Nyssa students go back to class despite state report showing staff Covid cases

Nyssa Schools Superintendent Darren Johnson says the district is following all state and local precautions to keep students safe after several staffers tested positive for Covid. None were found to have had contact with students. (Enterprise file photo)

NYSSA – Kindergarteners showed up for face-to-face teaching in school Monday, just days after coronavirus cases were reported among Nyssa school employees and students.

Darren Johnson, Nyssa School District superintendent, said by email Monday that the district expected 80 of the possible 88 kindergarteners to attend, working with five teachers.

And he said more students would be showing up for classroom teaching at Nyssa Middle School and Nyssa High School, capping at 100 students.

State officials last week disclosed Covid cases tied to all three Nyssa schools and at Four Rivers Community School in Ontario.

The Oregon Education Association, the state teacher union, demanded the Nyssa district cease “failing to observe” state precautions intended to safeguard workers from Covid.

“By failing to observe these precautions, the district is intentionally exposing its employees to Covid 19,” the union wrote in a Monday letter to Johnson.

Along with other districts around state, Nyssa has been largely restricted to distance learning because of the pandemic. Schools stopped fully functioning last March and started school this fall with nearly all teaching go on virtually.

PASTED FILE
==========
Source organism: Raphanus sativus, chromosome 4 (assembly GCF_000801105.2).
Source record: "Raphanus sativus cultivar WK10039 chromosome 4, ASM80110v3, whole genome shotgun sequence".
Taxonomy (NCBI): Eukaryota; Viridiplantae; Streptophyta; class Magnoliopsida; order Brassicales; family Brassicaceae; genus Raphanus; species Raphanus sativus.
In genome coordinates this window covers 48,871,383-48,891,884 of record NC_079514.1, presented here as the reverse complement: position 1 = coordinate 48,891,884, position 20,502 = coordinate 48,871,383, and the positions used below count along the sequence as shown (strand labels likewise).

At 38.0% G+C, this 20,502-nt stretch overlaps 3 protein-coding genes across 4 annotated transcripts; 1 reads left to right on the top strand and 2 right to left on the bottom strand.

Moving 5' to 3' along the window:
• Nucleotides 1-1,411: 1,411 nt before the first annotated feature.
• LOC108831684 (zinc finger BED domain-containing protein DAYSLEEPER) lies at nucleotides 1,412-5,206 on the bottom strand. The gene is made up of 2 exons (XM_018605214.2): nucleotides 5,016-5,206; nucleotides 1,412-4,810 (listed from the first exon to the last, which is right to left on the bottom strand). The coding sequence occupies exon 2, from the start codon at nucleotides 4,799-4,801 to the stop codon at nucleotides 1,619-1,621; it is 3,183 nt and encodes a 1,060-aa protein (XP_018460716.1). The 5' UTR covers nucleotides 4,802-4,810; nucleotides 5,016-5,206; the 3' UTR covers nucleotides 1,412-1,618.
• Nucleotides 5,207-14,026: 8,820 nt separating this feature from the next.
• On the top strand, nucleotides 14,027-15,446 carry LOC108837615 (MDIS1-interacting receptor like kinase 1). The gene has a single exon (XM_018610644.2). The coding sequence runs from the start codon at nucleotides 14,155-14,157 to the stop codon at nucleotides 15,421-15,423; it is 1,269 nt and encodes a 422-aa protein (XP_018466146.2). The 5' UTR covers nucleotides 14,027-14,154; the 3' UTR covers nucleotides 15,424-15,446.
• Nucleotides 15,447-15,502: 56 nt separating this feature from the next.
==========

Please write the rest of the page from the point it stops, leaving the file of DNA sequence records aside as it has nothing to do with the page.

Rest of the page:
Oregon state officials have imposed tight restrictions on school systems to keep the pandemic out of classrooms.

But those rules included exceptions and Nyssa is relying on one to get its kindergarteners back in.

Johnson said the decision to go back to school, at least for kindergarteners, was made with advice from the Malheur County Health Department and the Oregon Department of Education.

“We are following all protocols for keeping staff and students safe,” Johnson said in a press release.

“Schools provide more than just academics to children and adolescents,” Johnson wrote in an email. “In addition to reading, writing and math, students learn social and emotional skills, get exercise, and have access to mental health support and other services that cannot be provided with online learning.”

The state has advised schools to return younger students to class if they can meet safety and health standards.

 “It is expected that schools will offer in-class options for students in grade K-3 to the extent possible,” according to the state guidance. “Younger students get the virus at lower rates, get less sick when they get Covid-19 and seem to spread the virus less than older children or adults.”